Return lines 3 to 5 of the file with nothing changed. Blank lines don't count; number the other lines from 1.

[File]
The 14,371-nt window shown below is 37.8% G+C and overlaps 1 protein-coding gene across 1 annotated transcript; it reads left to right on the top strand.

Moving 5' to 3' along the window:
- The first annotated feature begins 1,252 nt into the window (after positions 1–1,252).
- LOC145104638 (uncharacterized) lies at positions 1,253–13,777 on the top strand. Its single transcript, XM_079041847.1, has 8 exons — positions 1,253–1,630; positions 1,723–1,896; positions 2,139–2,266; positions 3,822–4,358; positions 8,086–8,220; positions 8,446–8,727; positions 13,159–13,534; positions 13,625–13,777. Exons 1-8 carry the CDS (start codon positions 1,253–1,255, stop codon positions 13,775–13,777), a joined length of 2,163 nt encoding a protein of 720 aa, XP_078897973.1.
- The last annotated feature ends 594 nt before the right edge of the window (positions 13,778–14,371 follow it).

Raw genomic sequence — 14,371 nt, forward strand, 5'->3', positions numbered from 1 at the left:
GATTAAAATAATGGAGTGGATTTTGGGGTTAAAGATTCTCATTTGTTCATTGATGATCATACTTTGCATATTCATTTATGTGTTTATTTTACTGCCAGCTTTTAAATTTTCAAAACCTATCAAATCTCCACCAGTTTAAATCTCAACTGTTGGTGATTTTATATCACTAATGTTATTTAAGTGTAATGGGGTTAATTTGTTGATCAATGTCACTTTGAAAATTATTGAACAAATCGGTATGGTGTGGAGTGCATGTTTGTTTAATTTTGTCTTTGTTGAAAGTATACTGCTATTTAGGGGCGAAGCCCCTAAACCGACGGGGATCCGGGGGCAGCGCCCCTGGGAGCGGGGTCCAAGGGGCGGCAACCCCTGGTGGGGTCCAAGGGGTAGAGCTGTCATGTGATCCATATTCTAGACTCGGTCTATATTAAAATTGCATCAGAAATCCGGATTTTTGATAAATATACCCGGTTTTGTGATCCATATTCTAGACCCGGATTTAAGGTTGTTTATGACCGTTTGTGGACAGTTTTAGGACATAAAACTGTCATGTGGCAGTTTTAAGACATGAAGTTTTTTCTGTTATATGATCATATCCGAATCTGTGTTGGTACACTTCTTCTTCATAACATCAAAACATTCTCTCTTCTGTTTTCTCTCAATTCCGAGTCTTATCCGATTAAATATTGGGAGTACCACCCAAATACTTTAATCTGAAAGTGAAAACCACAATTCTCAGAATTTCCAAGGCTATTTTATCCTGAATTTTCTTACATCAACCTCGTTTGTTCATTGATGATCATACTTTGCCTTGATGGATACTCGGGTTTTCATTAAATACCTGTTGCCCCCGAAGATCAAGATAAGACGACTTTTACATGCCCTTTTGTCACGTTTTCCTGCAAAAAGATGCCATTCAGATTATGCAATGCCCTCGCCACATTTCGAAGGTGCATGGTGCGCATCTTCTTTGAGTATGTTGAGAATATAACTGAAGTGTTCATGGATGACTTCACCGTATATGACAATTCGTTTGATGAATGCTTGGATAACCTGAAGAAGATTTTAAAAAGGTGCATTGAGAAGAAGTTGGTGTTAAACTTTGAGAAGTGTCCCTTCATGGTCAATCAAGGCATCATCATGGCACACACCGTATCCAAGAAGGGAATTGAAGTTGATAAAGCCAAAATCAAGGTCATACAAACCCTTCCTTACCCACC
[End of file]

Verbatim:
- The first annotated feature begins 1,252 nt into the window (after positions 1–1,252).
- LOC145104638 (uncharacterized) lies at positions 1,253–13,777 on the top strand. Its single transcript, XM_079041847.1, has 8 exons — positions 1,253–1,630; positions 1,723–1,896; positions 2,139–2,266; positions 3,822–4,358; positions 8,086–8,220; positions 8,446–8,727; positions 13,159–13,534; positions 13,625–13,777. Exons 1-8 carry the CDS (start codon positions 1,253–1,255, stop codon positions 13,775–13,777), a joined length of 2,163 nt encoding a protein of 720 aa, XP_078897973.1.
- The last annotated feature ends 594 nt before the right edge of the window (positions 13,778–14,371 follow it).